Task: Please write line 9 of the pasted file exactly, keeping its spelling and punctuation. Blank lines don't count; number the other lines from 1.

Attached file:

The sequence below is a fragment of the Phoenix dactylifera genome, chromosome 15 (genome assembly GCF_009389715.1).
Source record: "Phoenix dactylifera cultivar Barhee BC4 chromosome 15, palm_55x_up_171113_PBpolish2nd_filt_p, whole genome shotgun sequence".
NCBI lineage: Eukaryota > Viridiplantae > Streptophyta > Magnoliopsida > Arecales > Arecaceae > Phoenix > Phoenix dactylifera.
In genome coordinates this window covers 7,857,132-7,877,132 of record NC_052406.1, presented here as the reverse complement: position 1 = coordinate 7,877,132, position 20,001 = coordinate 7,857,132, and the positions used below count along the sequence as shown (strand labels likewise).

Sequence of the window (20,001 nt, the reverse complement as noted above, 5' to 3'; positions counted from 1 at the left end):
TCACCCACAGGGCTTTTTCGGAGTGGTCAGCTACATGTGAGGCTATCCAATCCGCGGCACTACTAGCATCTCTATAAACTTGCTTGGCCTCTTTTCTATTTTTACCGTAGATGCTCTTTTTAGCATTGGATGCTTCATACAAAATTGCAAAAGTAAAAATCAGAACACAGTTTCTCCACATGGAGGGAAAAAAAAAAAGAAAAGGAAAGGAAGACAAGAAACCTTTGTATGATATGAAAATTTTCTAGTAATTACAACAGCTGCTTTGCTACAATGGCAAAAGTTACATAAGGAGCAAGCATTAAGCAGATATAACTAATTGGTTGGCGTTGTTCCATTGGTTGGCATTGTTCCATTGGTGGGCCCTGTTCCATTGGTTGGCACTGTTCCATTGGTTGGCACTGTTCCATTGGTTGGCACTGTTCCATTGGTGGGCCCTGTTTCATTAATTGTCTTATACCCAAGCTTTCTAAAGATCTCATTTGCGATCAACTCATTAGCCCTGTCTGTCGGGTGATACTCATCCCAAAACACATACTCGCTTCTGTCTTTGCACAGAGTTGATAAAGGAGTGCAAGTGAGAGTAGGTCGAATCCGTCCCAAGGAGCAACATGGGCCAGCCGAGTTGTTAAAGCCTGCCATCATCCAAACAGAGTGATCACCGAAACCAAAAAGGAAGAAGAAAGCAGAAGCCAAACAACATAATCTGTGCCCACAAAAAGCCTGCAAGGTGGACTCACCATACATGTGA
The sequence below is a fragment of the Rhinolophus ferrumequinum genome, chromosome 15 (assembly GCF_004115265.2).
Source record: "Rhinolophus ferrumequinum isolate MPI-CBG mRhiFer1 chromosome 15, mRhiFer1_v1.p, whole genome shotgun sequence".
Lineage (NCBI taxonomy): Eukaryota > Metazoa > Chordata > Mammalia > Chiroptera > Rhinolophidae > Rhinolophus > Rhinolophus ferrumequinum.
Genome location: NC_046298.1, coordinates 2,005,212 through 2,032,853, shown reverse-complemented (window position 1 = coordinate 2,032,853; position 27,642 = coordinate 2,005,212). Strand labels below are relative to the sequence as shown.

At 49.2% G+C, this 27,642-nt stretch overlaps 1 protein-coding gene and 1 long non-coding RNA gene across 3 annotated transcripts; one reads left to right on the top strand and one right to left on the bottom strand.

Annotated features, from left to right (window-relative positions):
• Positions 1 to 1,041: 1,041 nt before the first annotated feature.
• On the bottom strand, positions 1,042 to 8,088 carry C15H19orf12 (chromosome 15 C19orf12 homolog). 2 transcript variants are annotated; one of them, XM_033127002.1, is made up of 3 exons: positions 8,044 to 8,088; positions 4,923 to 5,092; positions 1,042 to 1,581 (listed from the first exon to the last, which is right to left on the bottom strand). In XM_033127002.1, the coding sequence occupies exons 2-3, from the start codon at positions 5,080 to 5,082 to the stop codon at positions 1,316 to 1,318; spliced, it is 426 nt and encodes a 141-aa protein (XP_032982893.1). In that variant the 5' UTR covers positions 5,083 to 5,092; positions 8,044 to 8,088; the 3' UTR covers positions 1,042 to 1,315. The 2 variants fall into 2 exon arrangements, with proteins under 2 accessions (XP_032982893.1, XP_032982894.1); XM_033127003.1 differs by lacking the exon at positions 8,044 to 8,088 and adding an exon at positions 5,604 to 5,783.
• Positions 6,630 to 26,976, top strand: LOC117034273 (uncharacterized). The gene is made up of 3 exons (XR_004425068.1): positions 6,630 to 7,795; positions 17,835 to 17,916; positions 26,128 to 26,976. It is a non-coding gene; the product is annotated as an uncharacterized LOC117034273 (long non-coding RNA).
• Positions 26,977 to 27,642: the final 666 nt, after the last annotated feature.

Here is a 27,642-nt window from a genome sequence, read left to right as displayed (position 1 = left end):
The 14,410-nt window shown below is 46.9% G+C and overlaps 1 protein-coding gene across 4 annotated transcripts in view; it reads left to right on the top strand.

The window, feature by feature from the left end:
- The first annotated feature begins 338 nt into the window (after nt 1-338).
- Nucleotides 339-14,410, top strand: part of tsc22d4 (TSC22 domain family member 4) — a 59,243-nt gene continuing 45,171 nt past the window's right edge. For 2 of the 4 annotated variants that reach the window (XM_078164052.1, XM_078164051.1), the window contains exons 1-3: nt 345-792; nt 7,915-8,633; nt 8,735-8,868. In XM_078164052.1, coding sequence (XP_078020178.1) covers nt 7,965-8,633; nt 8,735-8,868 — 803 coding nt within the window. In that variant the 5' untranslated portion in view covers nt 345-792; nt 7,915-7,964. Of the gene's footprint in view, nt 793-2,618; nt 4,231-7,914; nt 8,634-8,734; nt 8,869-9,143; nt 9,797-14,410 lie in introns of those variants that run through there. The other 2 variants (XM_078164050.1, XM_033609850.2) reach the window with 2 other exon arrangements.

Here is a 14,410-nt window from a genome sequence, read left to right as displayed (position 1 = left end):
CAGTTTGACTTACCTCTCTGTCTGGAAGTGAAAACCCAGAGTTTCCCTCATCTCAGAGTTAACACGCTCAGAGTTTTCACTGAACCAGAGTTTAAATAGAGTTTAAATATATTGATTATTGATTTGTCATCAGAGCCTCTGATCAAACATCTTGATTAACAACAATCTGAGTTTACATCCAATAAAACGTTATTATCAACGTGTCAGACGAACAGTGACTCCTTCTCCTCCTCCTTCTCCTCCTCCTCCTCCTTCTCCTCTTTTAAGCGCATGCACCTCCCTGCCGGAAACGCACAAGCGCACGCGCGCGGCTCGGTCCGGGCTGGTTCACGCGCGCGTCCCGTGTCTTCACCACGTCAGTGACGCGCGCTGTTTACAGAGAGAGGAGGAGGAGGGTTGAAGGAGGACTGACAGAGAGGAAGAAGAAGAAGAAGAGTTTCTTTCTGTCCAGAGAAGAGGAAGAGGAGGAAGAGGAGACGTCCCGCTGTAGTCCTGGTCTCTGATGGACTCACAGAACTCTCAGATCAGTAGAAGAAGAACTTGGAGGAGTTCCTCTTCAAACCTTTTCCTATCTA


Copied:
Lineage (NCBI taxonomy): Eukaryota > Metazoa > Chordata > Mammalia > Chiroptera > Rhinolophidae > Rhinolophus > Rhinolophus ferrumequinum.